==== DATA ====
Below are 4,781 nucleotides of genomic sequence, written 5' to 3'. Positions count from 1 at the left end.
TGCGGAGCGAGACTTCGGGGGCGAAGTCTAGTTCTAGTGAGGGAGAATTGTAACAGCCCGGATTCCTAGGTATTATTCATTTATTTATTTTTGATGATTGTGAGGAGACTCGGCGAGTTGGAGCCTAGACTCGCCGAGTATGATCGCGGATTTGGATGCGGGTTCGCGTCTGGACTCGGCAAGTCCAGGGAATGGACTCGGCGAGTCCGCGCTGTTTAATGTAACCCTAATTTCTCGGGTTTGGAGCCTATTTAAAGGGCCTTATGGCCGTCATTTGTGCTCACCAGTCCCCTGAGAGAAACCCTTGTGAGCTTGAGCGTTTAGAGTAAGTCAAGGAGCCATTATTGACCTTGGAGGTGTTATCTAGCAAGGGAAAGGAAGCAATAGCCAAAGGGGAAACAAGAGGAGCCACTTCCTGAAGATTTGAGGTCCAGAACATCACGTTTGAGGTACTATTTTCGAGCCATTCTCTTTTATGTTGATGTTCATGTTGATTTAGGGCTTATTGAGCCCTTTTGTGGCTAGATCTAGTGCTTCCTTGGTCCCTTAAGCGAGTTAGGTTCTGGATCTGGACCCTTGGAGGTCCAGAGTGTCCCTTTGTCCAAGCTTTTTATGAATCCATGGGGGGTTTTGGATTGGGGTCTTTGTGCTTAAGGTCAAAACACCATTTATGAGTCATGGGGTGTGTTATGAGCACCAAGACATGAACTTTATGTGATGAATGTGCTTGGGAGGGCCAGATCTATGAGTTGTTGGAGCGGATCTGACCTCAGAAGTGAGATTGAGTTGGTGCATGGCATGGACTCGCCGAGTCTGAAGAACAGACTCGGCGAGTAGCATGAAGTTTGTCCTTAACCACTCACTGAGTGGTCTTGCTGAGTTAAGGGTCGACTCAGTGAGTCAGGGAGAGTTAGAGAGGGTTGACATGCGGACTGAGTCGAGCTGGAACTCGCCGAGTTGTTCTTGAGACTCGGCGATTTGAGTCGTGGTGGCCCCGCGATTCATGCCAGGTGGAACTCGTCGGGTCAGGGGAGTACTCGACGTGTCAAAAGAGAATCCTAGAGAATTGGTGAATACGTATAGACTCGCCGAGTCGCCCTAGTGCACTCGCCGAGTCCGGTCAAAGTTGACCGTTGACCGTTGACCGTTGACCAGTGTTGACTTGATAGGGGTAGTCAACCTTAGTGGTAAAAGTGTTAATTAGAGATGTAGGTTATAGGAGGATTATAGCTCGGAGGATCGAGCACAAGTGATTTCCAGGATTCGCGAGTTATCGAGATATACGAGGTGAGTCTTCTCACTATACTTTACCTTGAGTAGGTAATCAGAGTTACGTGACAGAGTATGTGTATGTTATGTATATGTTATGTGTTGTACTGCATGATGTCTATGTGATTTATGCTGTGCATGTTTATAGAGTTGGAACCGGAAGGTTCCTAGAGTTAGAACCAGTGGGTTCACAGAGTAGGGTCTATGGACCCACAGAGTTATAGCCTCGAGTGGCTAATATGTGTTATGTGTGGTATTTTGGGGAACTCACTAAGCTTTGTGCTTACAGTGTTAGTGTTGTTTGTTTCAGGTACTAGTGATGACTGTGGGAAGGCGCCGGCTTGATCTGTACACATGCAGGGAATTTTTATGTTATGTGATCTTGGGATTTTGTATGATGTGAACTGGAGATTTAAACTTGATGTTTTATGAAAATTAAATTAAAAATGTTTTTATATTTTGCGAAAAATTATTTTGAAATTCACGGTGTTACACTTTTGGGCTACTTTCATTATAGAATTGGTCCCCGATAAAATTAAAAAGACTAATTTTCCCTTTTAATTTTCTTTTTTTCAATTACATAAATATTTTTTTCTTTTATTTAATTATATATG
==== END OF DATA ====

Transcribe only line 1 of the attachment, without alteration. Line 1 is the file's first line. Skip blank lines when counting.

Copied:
Below are 4,781 nucleotides of genomic sequence, written 5' to 3'. Positions count from 1 at the left end.